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My Stay At Camp  Osita

Back in January my friend Emma and I started on our Oceania and Latin America tour. We've become used moving at quite a fast pace through countries, staying an average of about three days in each place. So to stay put for a whole two weeks was a novelty. That's not to say the time didn't fly by. It was nice to form a close knit group of friends that all shared a common interest. We are accustom to having to make new friends every couple of days and so to have a group that had time to work out that the sour face at 5am breakfast was due to the time of day and not to be taken personally, was a weight off my shoulders.

In September I'm starting my masters in ecosystem services, so I knew that, as part of my travels, I wanted to do some sort of ecological research or conservation volunteering, and what better place to do that than in one of the most bio diverse areas in the world. Costa Rica was already a key country on our travel list due to the care and emphasis the country puts on its natural environment and animals. I wanted to apply the knowledge and techniques I had learnt in the UK in a more exotic and extreme environment looking at species very different to those at home. So, big cats, primates and turtle conservation in Costa Rica seemed perfect.

My first primate survey really showed me what the jungle had to offer. Before even reaching the trail head we spotted a couple of spider monkeys racing overhead. They were quickly joined by a good 5-10 other spiders chasing after them. A hundred metres down the path we saw a family of howlers foraging with infants on their backs. Further along the trail we saw more spiders, capuchin and squirrel monkeys. All four monkey species on one survey!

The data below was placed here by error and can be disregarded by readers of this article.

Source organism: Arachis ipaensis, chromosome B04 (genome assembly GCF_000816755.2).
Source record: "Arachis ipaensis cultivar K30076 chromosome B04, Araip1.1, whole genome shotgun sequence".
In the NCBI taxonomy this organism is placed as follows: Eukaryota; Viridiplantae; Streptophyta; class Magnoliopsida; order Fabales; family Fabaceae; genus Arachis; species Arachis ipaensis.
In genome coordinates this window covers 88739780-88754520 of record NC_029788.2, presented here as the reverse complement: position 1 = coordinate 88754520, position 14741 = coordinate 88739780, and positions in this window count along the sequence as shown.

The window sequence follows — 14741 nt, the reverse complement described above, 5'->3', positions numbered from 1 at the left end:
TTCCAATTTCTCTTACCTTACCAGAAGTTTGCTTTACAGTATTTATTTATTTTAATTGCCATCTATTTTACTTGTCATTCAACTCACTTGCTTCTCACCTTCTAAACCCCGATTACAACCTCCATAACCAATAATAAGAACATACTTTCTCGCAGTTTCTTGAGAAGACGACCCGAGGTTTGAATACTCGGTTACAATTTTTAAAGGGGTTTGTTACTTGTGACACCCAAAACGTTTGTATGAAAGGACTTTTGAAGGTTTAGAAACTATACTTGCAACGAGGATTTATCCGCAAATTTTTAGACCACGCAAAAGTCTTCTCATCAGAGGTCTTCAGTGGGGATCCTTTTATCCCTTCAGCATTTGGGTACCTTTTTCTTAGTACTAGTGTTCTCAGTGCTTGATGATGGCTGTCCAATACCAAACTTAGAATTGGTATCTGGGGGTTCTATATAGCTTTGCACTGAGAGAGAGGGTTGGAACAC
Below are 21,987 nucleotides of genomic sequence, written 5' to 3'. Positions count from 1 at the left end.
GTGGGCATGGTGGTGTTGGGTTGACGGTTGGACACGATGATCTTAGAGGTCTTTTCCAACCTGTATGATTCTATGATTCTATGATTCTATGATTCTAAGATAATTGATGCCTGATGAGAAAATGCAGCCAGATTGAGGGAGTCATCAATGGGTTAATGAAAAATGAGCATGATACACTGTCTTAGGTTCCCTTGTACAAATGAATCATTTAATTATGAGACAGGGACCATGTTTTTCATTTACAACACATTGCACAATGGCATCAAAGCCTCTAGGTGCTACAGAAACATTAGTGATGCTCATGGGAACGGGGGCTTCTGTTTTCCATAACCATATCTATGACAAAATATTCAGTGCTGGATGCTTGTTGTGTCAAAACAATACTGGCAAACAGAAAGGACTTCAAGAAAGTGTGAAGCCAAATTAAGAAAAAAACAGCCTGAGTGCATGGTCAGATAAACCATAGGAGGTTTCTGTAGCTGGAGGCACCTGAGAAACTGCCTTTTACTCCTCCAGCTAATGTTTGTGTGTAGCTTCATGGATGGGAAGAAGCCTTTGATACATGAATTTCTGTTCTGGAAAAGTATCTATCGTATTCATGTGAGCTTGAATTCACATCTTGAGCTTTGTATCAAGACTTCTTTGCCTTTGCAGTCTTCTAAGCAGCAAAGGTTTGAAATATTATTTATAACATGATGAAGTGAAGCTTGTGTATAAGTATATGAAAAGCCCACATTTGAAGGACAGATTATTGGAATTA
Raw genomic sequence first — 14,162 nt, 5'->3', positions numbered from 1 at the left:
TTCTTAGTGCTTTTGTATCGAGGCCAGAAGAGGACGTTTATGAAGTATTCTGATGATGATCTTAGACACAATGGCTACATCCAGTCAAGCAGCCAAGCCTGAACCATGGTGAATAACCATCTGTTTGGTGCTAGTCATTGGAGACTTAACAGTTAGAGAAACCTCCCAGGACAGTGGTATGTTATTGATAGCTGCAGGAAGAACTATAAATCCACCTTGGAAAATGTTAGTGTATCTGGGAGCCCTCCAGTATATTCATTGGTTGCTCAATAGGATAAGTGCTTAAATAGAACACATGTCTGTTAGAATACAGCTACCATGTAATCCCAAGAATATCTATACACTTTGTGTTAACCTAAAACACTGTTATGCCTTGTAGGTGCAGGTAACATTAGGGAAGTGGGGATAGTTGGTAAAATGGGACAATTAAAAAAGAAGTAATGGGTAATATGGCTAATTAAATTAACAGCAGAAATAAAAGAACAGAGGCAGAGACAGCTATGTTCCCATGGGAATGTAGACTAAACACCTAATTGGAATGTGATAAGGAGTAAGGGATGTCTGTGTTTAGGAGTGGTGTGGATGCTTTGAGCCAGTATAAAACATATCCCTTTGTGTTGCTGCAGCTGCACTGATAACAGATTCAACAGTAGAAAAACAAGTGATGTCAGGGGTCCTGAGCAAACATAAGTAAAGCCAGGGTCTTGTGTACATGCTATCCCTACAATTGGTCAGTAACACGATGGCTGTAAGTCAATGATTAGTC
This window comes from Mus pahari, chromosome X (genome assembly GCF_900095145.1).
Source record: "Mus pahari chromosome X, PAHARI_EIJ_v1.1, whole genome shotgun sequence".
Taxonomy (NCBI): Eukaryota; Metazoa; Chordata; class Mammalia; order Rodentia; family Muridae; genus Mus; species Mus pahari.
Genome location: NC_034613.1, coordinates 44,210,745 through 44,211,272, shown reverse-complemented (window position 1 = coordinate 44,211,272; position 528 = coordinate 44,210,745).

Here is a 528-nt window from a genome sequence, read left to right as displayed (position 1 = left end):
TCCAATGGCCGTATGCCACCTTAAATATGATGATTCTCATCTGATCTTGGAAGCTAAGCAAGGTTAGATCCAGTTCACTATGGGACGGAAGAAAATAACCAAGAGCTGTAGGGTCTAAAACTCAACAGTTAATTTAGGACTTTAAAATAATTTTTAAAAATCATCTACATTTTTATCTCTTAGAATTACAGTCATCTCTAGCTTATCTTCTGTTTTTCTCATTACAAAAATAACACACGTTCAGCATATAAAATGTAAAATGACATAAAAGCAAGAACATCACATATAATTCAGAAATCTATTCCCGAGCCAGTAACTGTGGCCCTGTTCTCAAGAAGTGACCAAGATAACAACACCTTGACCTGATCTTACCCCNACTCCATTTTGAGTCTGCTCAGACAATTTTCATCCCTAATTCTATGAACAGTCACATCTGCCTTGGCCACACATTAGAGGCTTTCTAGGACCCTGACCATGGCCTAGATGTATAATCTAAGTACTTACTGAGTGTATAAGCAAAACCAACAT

My first turtle survey gave me a similar sense of awe. We went out onto the dark beach and only an hour in we found a laying olive ridley turtle. Although three nests had already been found, this was the first turtle sighting of the season. We watched as she finished up laying, covered her eggs, we marked the nest and followed her back to the sea. It was a very touching thing to have witnessed. As soon as we finished up recording the nests location the heavens opened and we made our way back to camp. We turned up at camp sodden, with puddles in our wellies but huge smiles on our faces.

The staff are wonderful, friendly, hardworking people but the other volunteers are what made it for me. Early mornings are a struggle but when you've got good company with you, the walk up shady doesn't seem so bad. After walking along the beach for hours and spotting a turtle laying it was wonderful to share that with people just as stunned as I was. Even cook and clean days can be a joy when mashing chickpeas into hummus turns into a dance party in the kitchen. And as crazy as it may seem to those still on camp, I'll be missing that early morning howler monkey wake up call.

By Abi Gardner - Costa Rica Big Cats, Primates and Turtle Conservation Project

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